THE month started in a stormy fashion, but it was neither the wind nor the rain that was most noteworthy, it was the sea state.
On January 6 a very large and powerful swell arrived in Cornwall. It had been generated by a large, deep depression which had been giving a prolonged period of westerly gales across almost the full width of the Atlantic.
The swells seemed enormously damaging considering their size – the swell was virtually as big on December 27. So why, on this occasion, was so much damage done by the sea around the coast of Cornwall?
An important factor was that the waves had a longwavelength. Such long waves with a height of 10m or so are immensely powerful as the speed of waves is governed by their wavelength. The first storm waves to arrive have the longest wavelength, travel the fastest, and can do the most damage.
On January 6 these powerful first waves arrived, around high tide. More details of this notable event can be found at http://penzanceweather.atspace.com/wpage9.html
The very unsettled conditions continued for the remainder of the month, with temperatures mostly near, or above, normal.
It did turn briefly colder on January 18 and 19. The evening of the 26th also saw colder air arrive, together with heavy showers, hail, some thunder and very strong, gusty winds.
The month ended with very wet and windy conditions, the 31st being the wettest day of the month.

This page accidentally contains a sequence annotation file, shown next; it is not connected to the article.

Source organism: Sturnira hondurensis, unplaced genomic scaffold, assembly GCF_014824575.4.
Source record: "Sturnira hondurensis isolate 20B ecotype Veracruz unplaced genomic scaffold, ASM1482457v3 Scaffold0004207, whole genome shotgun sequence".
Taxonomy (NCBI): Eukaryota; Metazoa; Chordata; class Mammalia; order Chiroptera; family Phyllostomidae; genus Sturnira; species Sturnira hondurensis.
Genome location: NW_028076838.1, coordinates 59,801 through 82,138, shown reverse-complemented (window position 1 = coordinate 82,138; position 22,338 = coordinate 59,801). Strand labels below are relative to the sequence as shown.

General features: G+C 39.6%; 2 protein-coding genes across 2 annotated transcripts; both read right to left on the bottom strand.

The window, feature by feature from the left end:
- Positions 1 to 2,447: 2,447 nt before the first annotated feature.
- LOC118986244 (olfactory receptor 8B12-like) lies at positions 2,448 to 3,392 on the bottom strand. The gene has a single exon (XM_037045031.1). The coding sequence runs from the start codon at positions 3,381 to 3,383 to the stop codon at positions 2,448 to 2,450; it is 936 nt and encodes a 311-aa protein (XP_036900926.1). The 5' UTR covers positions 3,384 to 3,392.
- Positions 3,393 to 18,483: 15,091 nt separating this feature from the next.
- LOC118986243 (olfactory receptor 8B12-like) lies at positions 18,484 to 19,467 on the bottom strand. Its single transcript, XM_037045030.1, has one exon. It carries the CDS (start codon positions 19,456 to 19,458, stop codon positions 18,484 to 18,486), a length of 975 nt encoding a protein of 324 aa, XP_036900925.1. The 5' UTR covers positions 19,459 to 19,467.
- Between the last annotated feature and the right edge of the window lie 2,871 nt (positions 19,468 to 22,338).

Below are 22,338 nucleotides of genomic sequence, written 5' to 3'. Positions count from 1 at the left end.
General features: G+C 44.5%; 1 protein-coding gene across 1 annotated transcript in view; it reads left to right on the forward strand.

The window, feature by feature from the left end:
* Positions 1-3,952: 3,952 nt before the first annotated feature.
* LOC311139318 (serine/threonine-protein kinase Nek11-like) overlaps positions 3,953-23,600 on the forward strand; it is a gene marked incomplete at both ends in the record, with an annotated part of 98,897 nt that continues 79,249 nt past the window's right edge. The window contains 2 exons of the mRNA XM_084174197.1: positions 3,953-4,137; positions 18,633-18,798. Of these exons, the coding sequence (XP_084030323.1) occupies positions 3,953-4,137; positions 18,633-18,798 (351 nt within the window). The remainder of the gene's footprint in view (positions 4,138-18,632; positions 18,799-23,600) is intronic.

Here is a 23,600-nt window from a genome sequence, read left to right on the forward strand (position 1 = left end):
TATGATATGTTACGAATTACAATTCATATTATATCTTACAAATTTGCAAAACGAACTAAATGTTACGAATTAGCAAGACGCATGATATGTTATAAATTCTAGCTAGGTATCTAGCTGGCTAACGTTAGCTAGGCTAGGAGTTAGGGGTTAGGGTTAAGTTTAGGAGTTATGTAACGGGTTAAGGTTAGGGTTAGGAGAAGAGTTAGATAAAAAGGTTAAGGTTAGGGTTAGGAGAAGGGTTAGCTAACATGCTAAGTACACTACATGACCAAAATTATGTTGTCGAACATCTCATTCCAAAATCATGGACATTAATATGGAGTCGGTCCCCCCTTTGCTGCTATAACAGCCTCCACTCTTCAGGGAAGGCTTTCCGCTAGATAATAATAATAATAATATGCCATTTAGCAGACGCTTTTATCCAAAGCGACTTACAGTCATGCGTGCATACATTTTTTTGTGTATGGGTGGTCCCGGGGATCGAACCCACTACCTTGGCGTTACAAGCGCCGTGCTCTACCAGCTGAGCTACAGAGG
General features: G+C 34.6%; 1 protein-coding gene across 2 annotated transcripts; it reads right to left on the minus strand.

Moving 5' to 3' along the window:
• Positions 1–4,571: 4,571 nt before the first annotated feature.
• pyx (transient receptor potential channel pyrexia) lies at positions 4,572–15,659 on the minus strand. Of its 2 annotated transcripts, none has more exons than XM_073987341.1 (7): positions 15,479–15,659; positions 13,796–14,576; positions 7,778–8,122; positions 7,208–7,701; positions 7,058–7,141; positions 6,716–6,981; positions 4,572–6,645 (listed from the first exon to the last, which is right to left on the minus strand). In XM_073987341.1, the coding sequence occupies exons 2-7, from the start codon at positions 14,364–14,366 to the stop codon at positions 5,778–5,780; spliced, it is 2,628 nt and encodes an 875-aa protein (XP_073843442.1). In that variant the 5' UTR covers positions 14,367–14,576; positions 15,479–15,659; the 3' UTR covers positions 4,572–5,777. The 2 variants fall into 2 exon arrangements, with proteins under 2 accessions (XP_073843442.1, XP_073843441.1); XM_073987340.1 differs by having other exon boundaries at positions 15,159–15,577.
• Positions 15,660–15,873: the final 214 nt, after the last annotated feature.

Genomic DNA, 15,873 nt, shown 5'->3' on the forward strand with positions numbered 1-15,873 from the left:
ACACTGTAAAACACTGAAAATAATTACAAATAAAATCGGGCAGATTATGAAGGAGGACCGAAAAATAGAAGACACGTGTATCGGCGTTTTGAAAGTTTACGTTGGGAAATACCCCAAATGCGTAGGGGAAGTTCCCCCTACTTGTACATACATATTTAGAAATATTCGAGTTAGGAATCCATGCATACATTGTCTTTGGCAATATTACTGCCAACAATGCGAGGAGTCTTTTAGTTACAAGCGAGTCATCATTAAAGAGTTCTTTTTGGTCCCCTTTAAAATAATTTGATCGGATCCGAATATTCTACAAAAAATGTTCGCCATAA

January broke a number of my records, which started in January 1991. It was easily the wettest, had the most days with rain and hail, and the lowest average barometric pressure.
Although west Cornwall escaped really severe gales, the current spell of wet and windy 'Atlantic' weather has now lasted for seven weeks or so.
During January the wind was predominantly from the SW, W or NW on 29 days, equalling a record set in 1993.
Maximum temperature: 12.9C on the 5th
Minimum temperature: 0.1C on the 19th
Average temperature: 7.8C (0.6C above the 1981-2010 average)
Wettest day: 29.7mm on the 31st
Total rainfall: 256.4mm (185 per cent of the 1981-2010 norm – a new record)
Rain fell on 29 days (a record for January)
Hail fell on ten days (a new record for any month)
Thunder occurred on three days
Sunshine (figures for Bosullow, provided by Alan Blake)
Total sunshine: 42.4 hours (72 per cent of the long-term Camborne average)
Sunniest day: 5.8 hours on the 11th.